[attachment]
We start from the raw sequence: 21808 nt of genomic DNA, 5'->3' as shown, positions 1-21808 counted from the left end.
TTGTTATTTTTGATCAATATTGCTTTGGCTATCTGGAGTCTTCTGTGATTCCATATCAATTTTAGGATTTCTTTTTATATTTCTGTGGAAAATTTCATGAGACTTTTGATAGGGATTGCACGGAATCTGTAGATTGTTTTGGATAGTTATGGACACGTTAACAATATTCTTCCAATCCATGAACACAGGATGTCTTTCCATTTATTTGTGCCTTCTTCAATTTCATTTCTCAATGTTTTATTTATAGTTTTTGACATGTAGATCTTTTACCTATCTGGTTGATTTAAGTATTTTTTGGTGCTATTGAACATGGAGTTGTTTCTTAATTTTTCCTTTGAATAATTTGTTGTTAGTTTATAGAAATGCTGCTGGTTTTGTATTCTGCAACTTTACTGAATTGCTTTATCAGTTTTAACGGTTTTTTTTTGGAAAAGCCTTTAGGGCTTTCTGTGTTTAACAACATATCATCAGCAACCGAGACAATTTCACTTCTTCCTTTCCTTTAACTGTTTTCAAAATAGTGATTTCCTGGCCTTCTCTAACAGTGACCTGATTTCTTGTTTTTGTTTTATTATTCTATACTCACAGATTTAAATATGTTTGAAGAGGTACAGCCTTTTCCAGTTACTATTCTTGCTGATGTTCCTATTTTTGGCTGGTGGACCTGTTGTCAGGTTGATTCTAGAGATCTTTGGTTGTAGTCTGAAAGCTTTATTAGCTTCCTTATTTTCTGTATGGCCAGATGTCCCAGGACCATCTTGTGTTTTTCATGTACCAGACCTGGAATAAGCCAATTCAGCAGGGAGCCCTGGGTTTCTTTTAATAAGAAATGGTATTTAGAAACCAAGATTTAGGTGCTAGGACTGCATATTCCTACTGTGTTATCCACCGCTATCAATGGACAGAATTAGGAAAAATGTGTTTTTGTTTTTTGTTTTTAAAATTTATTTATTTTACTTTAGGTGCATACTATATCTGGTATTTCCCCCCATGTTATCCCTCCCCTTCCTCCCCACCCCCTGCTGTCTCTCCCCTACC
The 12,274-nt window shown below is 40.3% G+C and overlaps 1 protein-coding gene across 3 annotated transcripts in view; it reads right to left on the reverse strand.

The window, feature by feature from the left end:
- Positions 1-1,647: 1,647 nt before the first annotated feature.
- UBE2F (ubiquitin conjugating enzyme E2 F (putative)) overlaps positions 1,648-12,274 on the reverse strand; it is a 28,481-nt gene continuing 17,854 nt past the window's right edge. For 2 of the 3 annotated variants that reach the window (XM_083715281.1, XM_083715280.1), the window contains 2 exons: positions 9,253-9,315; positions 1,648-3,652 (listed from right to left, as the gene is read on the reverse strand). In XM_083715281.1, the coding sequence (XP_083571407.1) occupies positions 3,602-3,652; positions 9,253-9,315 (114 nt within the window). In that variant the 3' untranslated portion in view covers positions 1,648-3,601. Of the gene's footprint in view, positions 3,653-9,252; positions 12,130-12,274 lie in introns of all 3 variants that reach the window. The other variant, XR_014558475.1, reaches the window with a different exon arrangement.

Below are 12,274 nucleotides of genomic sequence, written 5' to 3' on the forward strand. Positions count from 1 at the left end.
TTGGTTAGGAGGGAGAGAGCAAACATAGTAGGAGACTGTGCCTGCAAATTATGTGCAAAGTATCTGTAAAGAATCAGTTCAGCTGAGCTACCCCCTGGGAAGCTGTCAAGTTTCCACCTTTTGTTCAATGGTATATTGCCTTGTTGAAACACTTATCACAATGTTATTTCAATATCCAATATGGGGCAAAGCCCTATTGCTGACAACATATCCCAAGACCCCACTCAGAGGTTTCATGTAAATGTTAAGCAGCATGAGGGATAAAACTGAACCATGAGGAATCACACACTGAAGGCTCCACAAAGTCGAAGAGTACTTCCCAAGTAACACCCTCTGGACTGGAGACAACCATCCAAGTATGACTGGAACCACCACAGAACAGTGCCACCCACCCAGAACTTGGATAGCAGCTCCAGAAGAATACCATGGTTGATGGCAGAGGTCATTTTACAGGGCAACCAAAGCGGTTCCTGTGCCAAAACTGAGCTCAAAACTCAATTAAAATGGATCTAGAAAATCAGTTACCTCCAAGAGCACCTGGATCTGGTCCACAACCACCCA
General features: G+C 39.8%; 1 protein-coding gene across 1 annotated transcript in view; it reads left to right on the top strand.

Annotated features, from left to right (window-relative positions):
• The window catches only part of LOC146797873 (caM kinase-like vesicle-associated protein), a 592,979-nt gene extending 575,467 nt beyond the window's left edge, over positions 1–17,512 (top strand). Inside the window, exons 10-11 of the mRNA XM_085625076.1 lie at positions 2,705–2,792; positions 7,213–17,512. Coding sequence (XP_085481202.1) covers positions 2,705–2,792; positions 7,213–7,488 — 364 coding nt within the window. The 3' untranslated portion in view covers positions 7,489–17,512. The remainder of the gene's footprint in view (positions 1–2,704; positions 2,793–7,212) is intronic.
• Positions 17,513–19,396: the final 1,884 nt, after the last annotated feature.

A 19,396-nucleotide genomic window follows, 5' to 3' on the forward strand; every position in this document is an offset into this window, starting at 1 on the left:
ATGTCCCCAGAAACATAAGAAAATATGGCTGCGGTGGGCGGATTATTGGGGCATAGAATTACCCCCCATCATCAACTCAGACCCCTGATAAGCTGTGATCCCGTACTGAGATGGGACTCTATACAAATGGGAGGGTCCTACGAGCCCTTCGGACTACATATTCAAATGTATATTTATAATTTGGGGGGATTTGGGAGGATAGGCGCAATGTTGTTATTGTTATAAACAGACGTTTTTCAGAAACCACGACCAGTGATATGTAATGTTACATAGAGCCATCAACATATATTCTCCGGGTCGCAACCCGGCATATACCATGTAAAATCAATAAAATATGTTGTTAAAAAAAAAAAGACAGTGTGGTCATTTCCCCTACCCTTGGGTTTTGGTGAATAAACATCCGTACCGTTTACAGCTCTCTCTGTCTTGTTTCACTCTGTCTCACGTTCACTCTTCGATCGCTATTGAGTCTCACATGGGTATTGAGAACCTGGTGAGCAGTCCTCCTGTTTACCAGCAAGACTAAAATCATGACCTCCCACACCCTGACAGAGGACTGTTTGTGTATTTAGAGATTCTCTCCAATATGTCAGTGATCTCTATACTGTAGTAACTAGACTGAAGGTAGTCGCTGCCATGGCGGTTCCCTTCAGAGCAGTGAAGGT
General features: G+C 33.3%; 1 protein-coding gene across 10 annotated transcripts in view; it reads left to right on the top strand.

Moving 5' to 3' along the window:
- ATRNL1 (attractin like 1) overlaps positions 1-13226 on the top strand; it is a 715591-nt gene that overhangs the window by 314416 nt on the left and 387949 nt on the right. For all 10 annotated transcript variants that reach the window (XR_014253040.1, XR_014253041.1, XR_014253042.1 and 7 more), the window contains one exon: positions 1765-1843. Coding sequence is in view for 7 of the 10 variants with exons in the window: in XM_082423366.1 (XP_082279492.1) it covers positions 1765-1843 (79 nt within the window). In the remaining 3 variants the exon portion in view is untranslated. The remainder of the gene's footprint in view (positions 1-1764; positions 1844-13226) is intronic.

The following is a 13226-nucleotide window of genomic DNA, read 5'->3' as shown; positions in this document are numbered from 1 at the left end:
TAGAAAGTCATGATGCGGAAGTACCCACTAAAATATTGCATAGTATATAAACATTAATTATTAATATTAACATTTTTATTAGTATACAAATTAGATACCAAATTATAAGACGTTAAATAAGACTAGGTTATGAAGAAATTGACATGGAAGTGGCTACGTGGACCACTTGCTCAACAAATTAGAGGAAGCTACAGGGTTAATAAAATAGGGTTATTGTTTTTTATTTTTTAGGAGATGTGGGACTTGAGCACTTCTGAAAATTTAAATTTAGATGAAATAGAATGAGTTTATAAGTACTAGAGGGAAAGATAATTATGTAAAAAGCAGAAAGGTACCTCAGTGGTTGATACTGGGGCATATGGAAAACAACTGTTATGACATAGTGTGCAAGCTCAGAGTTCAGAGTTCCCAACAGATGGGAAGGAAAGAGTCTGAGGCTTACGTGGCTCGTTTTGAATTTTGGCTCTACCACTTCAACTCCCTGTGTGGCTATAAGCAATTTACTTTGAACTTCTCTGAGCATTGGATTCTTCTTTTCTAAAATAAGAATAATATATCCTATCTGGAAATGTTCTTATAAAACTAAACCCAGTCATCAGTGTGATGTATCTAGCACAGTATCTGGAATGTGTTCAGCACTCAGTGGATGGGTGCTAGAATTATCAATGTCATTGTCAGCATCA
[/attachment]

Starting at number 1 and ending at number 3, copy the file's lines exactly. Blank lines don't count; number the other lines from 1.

We start from the raw sequence: 21808 nt of genomic DNA, 5'->3' as shown, positions 1-21808 counted from the left end.
TTGTTATTTTTGATCAATATTGCTTTGGCTATCTGGAGTCTTCTGTGATTCCATATCAATTTTAGGATTTCTTTTTATATTTCTGTGGAAAATTTCATGAGACTTTTGATAGGGATTGCACGGAATCTGTAGATTGTTTTGGATAGTTATGGACACGTTAACAATATTCTTCCAATCCATGAACACAGGATGTCTTTCCATTTATTTGTGCCTTCTTCAATTTCATTTCTCAATGTTTTATTTATAGTTTTTGACATGTAGATCTTTTACCTATCTGGTTGATTTAAGTATTTTTTGGTGCTATTGAACATGGAGTTGTTTCTTAATTTTTCCTTTGAATAATTTGTTGTTAGTTTATAGAAATGCTGCTGGTTTTGTATTCTGCAACTTTACTGAATTGCTTTATCAGTTTTAACGGTTTTTTTTTGGAAAAGCCTTTAGGGCTTTCTGTGTTTAACAACATATCATCAGCAACCGAGACAATTTCACTTCTTCCTTTCCTTTAACTGTTTTCAAAATAGTGATTTCCTGGCCTTCTCTAACAGTGACCTGATTTCTTGTTTTTGTTTTATTATTCTATACTCACAGATTTAAATATGTTTGAAGAGGTACAGCCTTTTCCAGTTACTATTCTTGCTGATGTTCCTATTTTTGGCTGGTGGACCTGTTGTCAGGTTGATTCTAGAGATCTTTGGTTGTAGTCTGAAAGCTTTATTAGCTTCCTTATTTTCTGTATGGCCAGATGTCCCAGGACCATCTTGTGTTTTTCATGTACCAGACCTGGAATAAGCCAATTCAGCAGGGAGCCCTGGGTTTCTTTTAATAAGAAATGGTATTTAGAAACCAAGATTTAGGTGCTAGGACTGCATATTCCTACTGTGTTATCCACCGCTATCAATGGACAGAATTAGGAAAAATGTGTTTTTGTTTTTTGTTTTTAAAATTTATTTATTTTACTTTAGGTGCATACTATATCTGGTATTTCCCCCCATGTTATCCCTCCCCTTCCTCCCCACCCCCTGCTGTCTCTCCCCTACC
The 12,274-nt window shown below is 40.3% G+C and overlaps 1 protein-coding gene across 3 annotated transcripts in view; it reads right to left on the reverse strand.